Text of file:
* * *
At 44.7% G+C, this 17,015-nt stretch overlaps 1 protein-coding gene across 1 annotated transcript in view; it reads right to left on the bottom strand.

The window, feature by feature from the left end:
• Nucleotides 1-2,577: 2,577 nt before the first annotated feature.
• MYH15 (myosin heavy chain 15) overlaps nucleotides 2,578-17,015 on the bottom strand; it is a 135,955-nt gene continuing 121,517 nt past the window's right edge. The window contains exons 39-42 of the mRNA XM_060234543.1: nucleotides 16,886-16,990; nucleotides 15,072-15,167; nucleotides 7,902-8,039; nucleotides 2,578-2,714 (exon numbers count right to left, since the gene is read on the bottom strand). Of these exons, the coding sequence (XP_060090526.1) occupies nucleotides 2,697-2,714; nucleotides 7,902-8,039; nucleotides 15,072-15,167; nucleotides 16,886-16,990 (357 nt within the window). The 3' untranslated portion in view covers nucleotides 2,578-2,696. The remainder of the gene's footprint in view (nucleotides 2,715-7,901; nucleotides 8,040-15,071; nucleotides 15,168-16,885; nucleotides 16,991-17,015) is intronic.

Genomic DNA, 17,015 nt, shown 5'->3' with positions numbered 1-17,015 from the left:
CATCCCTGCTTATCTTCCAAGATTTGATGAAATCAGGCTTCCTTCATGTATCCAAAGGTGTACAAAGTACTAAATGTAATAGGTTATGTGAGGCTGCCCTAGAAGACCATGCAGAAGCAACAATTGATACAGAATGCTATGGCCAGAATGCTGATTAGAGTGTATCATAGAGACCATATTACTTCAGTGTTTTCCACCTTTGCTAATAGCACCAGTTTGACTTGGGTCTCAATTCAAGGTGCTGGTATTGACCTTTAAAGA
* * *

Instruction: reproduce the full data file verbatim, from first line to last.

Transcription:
At 44.7% G+C, this 17,015-nt stretch overlaps 1 protein-coding gene across 1 annotated transcript in view; it reads right to left on the bottom strand.

The window, feature by feature from the left end:
• Nucleotides 1-2,577: 2,577 nt before the first annotated feature.
• MYH15 (myosin heavy chain 15) overlaps nucleotides 2,578-17,015 on the bottom strand; it is a 135,955-nt gene continuing 121,517 nt past the window's right edge. The window contains exons 39-42 of the mRNA XM_060234543.1: nucleotides 16,886-16,990; nucleotides 15,072-15,167; nucleotides 7,902-8,039; nucleotides 2,578-2,714 (exon numbers count right to left, since the gene is read on the bottom strand). Of these exons, the coding sequence (XP_060090526.1) occupies nucleotides 2,697-2,714; nucleotides 7,902-8,039; nucleotides 15,072-15,167; nucleotides 16,886-16,990 (357 nt within the window). The 3' untranslated portion in view covers nucleotides 2,578-2,696. The remainder of the gene's footprint in view (nucleotides 2,715-7,901; nucleotides 8,040-15,071; nucleotides 15,168-16,885; nucleotides 16,991-17,015) is intronic.

Genomic DNA, 17,015 nt, shown 5'->3' with positions numbered 1-17,015 from the left:
CATCCCTGCTTATCTTCCAAGATTTGATGAAATCAGGCTTCCTTCATGTATCCAAAGGTGTACAAAGTACTAAATGTAATAGGTTATGTGAGGCTGCCCTAGAAGACCATGCAGAAGCAACAATTGATACAGAATGCTATGGCCAGAATGCTGATTAGAGTGTATCATAGAGACCATATTACTTCAGTGTTTTCCACCTTTGCTAATAGCACCAGTTTGACTTGGGTCTCAATTCAAGGTGCTGGTATTGACCTTTAAAGA